ISLAMABAD, Pakistan — Pakistan's military Wednesday used air strikes, artillery and helicopter-borne commandos to recapture the main city in the North West Frontier Province district of Buner from Islamist insurgents, but the militants took scores of local security personnel hostage.
At a Wednesday night news conference, President Barack Obama said that he's "gravely concerned about the situation in Pakistan," not about an imminent Taliban takeover, but about what he called the fragility of Pakistan's civilian government and its ability to deliver basic services and "gain the support and the loyalty of their people."
Obama said the Pakistani military has begun to recognize "just in the last few days that the obsession with India as the mortal threat to Pakistan has been misguided, and that their biggest threat right now comes internally."
The president also said he's "confident that we can make sure that Pakistan's nuclear arsenal is secure."
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Other senior U.S. officials, however, expressed concern Wednesday that the Pakistani army's plans for combating the Taliban may be too limited, that the military may lack the will to see the fight through to the end and that Islamic militancy has begun to reach even the upper ranks of the Pakistani army.
"Right now, (the operation) appears to be limited to Buner and that's all. It's not entirely clear how extensive it will be," said a senior U.S. defense official, who requested anonymity in order to speak more freely.
U.S. officials now fear that the Taliban's capture of some 70 police and paramilitary personnel in Buner Tuesday "could derail" the Pakistani army's "conceptual" plans, which envision an operation lasting several months, a senior defense official told McClatchy. The official couldn't be quoted by name due to the sensitivity of the subject.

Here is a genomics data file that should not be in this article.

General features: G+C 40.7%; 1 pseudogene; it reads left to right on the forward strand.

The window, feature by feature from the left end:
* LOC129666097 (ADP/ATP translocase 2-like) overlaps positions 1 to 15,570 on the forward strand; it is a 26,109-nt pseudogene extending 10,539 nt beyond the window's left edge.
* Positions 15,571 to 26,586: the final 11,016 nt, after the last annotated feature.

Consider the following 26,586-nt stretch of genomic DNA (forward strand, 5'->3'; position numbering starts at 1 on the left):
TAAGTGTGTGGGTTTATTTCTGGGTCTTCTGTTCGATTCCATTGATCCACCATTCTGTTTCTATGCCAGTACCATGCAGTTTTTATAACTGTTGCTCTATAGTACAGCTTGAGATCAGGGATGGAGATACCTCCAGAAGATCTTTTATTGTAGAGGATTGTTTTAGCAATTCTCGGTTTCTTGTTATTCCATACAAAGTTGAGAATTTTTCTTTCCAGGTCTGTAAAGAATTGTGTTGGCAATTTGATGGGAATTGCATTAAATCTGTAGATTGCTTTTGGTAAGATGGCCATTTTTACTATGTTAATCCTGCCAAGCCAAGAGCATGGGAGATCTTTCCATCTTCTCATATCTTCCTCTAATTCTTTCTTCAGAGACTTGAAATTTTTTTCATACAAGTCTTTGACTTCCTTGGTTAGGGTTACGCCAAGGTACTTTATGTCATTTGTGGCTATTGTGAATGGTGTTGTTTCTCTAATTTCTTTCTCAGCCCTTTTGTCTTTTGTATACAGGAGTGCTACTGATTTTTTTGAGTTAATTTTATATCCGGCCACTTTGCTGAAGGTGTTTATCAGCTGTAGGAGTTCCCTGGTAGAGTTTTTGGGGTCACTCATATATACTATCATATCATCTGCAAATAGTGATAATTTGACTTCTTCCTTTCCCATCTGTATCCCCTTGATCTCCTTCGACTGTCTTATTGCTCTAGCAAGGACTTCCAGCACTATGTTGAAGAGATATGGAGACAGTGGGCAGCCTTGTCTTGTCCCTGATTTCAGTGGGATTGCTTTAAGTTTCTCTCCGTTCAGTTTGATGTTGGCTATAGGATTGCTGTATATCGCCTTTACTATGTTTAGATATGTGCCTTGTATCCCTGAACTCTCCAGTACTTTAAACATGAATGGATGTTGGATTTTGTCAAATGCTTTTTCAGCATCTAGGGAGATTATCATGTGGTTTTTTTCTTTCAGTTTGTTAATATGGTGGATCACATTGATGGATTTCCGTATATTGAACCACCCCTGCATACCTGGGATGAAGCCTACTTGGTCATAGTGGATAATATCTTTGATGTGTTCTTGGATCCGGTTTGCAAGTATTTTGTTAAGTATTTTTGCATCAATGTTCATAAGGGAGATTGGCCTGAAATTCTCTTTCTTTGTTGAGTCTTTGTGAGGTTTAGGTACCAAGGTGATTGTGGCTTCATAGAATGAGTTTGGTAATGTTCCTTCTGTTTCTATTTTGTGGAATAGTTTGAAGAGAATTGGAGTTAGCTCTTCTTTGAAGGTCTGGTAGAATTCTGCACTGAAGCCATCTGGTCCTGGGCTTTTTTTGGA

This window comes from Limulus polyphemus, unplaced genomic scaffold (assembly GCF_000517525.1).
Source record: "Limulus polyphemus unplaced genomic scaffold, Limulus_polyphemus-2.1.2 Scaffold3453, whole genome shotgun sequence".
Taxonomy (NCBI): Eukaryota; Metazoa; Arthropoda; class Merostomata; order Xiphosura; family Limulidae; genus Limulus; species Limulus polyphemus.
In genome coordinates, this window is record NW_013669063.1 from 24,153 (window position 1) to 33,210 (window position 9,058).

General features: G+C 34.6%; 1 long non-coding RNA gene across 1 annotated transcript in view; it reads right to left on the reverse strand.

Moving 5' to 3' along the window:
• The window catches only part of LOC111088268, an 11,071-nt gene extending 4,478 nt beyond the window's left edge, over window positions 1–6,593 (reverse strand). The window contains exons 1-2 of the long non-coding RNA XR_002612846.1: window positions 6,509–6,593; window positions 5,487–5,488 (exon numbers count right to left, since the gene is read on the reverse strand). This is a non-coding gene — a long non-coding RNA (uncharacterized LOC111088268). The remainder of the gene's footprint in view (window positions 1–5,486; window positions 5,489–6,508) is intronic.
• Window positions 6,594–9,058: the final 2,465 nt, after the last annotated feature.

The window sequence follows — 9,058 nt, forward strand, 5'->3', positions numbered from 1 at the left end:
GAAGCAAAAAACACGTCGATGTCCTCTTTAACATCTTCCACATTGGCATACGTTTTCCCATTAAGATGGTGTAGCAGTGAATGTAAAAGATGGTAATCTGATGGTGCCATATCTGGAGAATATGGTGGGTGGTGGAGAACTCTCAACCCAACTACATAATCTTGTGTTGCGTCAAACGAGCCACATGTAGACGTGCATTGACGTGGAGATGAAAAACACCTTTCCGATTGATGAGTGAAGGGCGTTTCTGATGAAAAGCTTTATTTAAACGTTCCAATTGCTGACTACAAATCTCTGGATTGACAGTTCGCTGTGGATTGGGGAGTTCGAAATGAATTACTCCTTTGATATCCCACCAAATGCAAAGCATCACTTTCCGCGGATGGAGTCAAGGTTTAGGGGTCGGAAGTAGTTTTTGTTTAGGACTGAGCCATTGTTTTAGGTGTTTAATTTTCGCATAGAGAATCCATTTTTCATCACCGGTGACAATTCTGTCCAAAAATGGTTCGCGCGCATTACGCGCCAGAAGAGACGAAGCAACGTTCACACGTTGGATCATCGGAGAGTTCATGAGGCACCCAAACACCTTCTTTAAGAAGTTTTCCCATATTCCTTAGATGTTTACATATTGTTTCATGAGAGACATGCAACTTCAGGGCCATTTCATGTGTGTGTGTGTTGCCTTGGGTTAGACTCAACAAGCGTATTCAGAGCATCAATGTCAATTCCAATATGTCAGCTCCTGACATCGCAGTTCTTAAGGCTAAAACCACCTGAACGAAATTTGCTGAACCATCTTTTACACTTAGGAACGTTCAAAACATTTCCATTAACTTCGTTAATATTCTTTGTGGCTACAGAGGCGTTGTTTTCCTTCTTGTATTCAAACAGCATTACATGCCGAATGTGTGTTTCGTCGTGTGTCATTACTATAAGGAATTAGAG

U.S. officials voiced concern that the military will halt the operation in Buner and not oust the Taliban from the adjoining Swat district, where militants now control the local administration.
The Pakistani military is "executing the initial phases" of a plan that's supposed to last for several months, the senior defense official said. "The question is whether they are going to sustain it. There is the potential that the army will take a lot of casualties and lose its stomach."
Another senior U.S. official said there's also concern that the operation in Buner will repeat a pattern of Pakistani military offensives in the tribal area bordering Afghanistan that ended up strengthening the extremists by turning the populace against the government.
Even if the military succeeds, this official said, the Taliban could return to Buner if Pakistan's civilian government fails to establish its authority and undertake a reconstruction plan.
Buner is 60 miles from Islamabad, the Pakistani capital, and after the Taliban captured the district without firing a shot early this month, the militants sent armed fighters into other districts, raising the possibility that with a few swift moves, they could soon cut the provincial capital of Peshawar off from Islamabad.
Separately, at least 20 people died as ethnic violence erupted in the port megacity of Karachi at the opposite end of the country, adding to the sense of crisis that's engulfing nuclear-armed Pakistan, a key U.S. anti-terror ally.